PERSONAL PREPAREDNESS MESSAGE
By Ryan Lee, MT DES Continuity Coordinator
During long-term power outages many rely on portable generators for emergency power. The popularity of portable electric generators has grown with homes and small businesses across the nation. But it’s estimated only a small percentage are hooked up correctly. If installed and operated correctly, use of standby or portable electric generators poses little danger, but improper installation or use could be dangerous to you and threaten the lives of your family, friends, neighbors and electric utility crews trying to restore service.
Follow these tips for the safe operation and use of portable generators:
Avoid “Back Feeding”
- Turn the generator off and let it cool before refueling. Gasoline spilled on hot engine parts could ignite.
- Store generator fuel in an approved safety can outside of living areas in a locked shed or other protected area. Local laws may restrict use or storage of fuel. Ask your local fire department for information.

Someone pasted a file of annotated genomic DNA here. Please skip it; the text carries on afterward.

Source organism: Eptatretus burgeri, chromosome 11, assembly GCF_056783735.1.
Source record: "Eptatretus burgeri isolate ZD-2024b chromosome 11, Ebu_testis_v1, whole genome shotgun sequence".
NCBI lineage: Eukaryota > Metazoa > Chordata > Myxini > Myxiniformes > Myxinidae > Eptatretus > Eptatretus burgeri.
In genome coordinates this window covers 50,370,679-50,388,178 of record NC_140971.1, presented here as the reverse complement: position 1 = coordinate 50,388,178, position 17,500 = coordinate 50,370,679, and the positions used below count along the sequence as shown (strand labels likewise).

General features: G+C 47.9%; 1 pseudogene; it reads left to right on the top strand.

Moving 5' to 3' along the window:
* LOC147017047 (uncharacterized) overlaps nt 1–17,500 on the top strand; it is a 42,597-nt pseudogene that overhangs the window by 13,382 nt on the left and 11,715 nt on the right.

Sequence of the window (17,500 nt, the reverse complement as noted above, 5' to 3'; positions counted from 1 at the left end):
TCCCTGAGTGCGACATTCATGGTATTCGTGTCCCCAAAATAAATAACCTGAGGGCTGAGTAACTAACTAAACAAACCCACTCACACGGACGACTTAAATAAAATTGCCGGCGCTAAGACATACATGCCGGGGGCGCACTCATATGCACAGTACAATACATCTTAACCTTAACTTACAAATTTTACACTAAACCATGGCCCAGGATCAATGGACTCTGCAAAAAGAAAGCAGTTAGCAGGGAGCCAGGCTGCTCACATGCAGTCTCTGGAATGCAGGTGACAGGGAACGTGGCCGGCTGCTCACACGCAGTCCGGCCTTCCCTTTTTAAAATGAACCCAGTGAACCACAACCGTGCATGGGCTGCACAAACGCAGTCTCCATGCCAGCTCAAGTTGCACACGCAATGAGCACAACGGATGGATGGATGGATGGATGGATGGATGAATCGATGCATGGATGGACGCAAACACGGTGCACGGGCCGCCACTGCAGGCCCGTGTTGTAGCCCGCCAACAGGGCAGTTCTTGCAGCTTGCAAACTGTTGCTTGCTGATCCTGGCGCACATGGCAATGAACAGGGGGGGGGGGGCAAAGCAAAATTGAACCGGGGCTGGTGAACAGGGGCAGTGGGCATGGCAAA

- If you spill fuel or do not seal its container properly, invisible vapors can travel along the ground and be ignited by an appliance’s pilot light or arcs from electric switches in the appliance.
- Use the type of fuel recommended in the generator instructions or on its label.
Protect your appliances
- It’s important to drain the gasoline from the generator while it is being stored.
- It’s also a good idea to inspect the fuel and oil filters, spark plug, oil level and fuel quality and start the generator on a regular basis before an emergency situation happens.